I love the education of the heart to help us with racism. I will check out your recommendation for sure! Thank you for reading!

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  4. Racism is taught. How can it to come the fore when 12 year olds are playing. What a shame. What a world. If those “”white ” children knew what GREAT lives your twins have they’d be GRÈEN with envy.
    I know you are an amazing mother. Your kids already know that life is more than skin colour.
    Your sons maturity in handling the situation is testimony to that.
    Love and hugs to the boys.

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  5. Thanks for sharing this my dear. I like the part of being in their space where they are loved entirely. I never gave much thought to racism till I started to live here. It is sad and aggravating and I tend to give same back so thank you for the lesson in this story, to seek the Holy Spirit. Well done mummy!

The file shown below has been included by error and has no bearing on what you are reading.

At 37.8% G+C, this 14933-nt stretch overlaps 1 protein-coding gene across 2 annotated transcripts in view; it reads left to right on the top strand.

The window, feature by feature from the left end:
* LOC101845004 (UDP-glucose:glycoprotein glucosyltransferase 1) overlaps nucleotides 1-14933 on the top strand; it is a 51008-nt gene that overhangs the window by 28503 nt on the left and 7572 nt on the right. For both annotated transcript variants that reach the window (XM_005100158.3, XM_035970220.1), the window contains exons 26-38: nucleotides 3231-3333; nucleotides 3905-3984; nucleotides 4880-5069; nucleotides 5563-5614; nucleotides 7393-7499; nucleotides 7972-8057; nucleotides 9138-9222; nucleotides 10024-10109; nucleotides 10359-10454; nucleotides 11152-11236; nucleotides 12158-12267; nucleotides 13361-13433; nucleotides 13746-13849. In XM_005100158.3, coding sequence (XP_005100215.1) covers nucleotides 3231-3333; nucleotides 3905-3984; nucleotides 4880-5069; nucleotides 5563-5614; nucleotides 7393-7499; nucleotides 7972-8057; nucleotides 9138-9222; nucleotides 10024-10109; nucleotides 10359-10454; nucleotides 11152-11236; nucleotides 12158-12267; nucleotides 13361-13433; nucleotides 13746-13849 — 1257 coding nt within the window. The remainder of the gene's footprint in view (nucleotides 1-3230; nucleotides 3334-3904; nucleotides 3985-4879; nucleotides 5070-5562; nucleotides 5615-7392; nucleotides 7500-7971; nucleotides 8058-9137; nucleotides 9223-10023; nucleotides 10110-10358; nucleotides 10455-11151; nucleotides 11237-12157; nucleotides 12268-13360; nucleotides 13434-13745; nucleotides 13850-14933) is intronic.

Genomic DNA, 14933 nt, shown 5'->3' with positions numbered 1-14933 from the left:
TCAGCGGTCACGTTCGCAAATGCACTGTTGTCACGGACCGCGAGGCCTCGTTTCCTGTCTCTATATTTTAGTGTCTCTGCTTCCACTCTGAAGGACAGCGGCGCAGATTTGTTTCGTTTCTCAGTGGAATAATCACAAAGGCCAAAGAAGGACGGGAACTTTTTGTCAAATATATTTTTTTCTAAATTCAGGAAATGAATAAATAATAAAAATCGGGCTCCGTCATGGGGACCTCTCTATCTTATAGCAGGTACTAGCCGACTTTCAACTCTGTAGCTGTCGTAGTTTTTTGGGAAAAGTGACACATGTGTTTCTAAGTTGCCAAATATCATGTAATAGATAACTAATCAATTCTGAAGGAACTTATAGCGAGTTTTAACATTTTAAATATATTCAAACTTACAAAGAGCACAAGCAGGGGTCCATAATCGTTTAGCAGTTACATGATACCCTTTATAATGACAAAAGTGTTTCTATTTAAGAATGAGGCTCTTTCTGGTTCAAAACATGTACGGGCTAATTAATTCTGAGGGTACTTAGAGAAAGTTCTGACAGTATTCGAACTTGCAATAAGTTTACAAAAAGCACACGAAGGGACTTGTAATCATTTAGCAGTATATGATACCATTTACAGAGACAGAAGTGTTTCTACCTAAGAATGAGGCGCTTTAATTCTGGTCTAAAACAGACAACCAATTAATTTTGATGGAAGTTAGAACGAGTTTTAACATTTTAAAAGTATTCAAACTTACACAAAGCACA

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    1. Thank you for your comments! So true at us growing up without the experience of racism as it is here. That was definitely a blessing I wish I could give our children without the downsides of our own National wahala 🤪

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  6. My goodness you write so eloquently.

    Before you narrated your sons’ encounters, you exercised a great virtue we should all emulate; you gave some time to enable you to tell the story objectively.